The one time Ann-Margret and John Wayne made a movie together

Ann-Margret is probably most known for her work in musicals, specifically Bye Bye Birdie, Viva Las Vegas, and The Who’s Tommy. However, she also dabbled in the Western genre. She starred alongside Wayne in the mostly forgotten movie The Train Robbers.

Wayne was also known as The Duke or just Duke. According to USA Today, the nickname was derived from his childhood dog. It stuck with him for many years. It continues to be used today — even on the box covers of the DVDs for his movies.

John Wayne | Silver Screen Collection/Getty Images

During an interview with Interview Magazine, Ann-Margret explained why she didn’t refer to the Rio Bravo star by this famous name. “When I came to this country, first of all, mother and I didn’t know English,” she said. “I would curtsey, then say, ‘Thank you,’ and then when I was leaving, curtsey. For example, we went to Dallas to introduce a film I did with John Wayne. And I never called him Duke. I just couldn’t. That’s the way I was raised. When you meet someone, you say either Mr. or Mrs. or Miss. You stand up.”

Ann-Margret revealed she treated other famous people in much the same way. For example, she worked with director George Sidney on Bye Bye Birdie and Viva Las Vegas. She always called him Mr. Sidney.

What Ann-Margret thought about John Wayne

Ann-Margret refused to use Wayne’s most famous moniker. However, she had a positive view of the actor. During an interview with Fox News, she was asked what she expected when she met Wayne. “Oh, I didn’t know what to expect,” she revealed. “But when he hugged me, it’s like the world was hugging me. He was so big and wide with that booming voice. 

“We were shooting in Durango, Mexico and my parents came down to visit me,” she added. “He was so great with my parents. So absolutely welcoming and gentle with them. And anybody who was great to my parents was on a throne in my eyes.”

How the world reacted to ‘The Train Robbers’

Wayne starred in many classic Westerns, including The Searchers, Stagecoach, and The Man Who Shot Liberty Valance. However, The Train Robbers is mostly forgotten. It didn’t gain a cult following like Once Upon a Time in the West or Dead Man. It wasn’t a critical success either, garnering a 33% rating on Rotten Tomatoes. However, Ann-Margret had some fond memories of making the film — even if she refused to call Wayne by his famous nickname.

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John Wayne

True Crime on Amazon Prime: ‘Lorena’ Reexamines a 90s Tabloid Sensation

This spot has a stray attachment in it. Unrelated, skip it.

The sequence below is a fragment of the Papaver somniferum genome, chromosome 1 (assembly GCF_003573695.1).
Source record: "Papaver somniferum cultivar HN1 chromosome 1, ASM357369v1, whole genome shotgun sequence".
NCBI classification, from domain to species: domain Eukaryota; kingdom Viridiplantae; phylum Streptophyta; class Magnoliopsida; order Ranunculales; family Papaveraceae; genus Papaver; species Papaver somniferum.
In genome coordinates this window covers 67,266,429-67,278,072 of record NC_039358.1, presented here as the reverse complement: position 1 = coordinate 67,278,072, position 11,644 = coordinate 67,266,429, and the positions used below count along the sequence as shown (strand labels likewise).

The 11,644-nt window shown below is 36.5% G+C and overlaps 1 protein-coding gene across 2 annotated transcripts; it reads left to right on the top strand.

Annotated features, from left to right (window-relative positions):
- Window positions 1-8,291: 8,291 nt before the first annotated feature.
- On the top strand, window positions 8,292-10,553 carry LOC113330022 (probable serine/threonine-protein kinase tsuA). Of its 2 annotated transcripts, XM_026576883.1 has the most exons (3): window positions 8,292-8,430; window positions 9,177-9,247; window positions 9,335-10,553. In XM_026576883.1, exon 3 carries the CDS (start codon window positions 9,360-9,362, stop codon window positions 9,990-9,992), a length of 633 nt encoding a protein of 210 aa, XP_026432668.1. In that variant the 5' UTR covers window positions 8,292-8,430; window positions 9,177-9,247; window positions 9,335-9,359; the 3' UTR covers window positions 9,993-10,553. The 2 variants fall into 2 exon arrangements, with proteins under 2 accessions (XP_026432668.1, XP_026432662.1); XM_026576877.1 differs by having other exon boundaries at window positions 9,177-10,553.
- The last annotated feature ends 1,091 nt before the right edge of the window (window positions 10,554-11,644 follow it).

True crime might not be the first type of show that comes to mind when you think of the offerings on Amazon Prime Video. The perpetually buzzy genre is usually more associated with the likes of Netflix and HBO.

However, the streaming service boasts at least one standout docuseries from 2019. It’s one that can scratch the true crime itch for fans, but also give them a much needed new perspective on a well-worn tabloid sensation from the 1990s.

‘Lorena’ was produced by Jordan Peele of ‘Get Out’ fame

Jordan Peele, Head of Amazon Studios Jennifer Salke, and Lorena Gallo attend the 'Lorena' Premiere during the 2019 Sundance Film Festival.

Jordan Peele, Head of Amazon Studios Jennifer Salke, and Lorena Gallo attend the ‘Lorena’ Premiere during the 2019 Sundance Film Festival. | Rich Fury/Getty Images

Lorena, as the simple, to-the-point title suggests, chronicles the sordid story of Lorena and Jon Bobbit. The series was produced by Jordan Peele, the comedian-turned-director best known for Get Out and Us, and released on Amazon Prime Video in early 2019 following a premiere at the Sundance Film Festival.

In 1993, Lorena Bobbitt infamously cut her husband, John Wayne Bobbitt’s penis off in his sleep with a kitchen carving knife. She drove off with it, tossed it out the car window into a field, and eventually called 911 to report the incident. After a search followed by 9.5 hours of surgery, John Bobbitt was able to get his penis reattached and functioning normally.

Thanks in large part to the salacious and sexual nature of the Bobbittss story, it quickly became a tabloid and late-night talk show sensation. Sadly, as one might expect from a male-dominated culture, the media spectacle largely focused on John Bobbitt as a sympathetic victim and cast Lorena as a hysterical victim. John Bobbitt went on to become something of a cult figure for a time, even starring in two pornographic films.

Part of the mission statement of Lorena, the series, was to use the true crime format to recontextualize the Lorena Bobbitt story. Despite the prevailing perception of the incident beforehand, in reality, John Bobbitt had subjected Lorena to years of domestic abuse and rape, up to and including the night of her attack.

John Bobbitt was eventually acquitted on rape charges. Lorena Bobbitt was found not guilty by a jury for reasons of insanity.

“25 years later, Lorena is a groundbreaking re-investigation of the deep moral issues and painful human tragedies buried at the heart of this infamous American scandal,” Amazon’s official description of the series reads, as reported by Deadline. “Lost in the tabloid coverage and jokes was the opportunity for a national discussion on domestic and sexual assault in America.”

Lorena saw a positive reaction upon its release, currently boasting an 82% positive rating on Rotten Tomatoes. It was the biggest project yet from director Joshua Rofé, who previously helmed Lost for Life, a documentary about juvenile offenders sentenced to life in prison.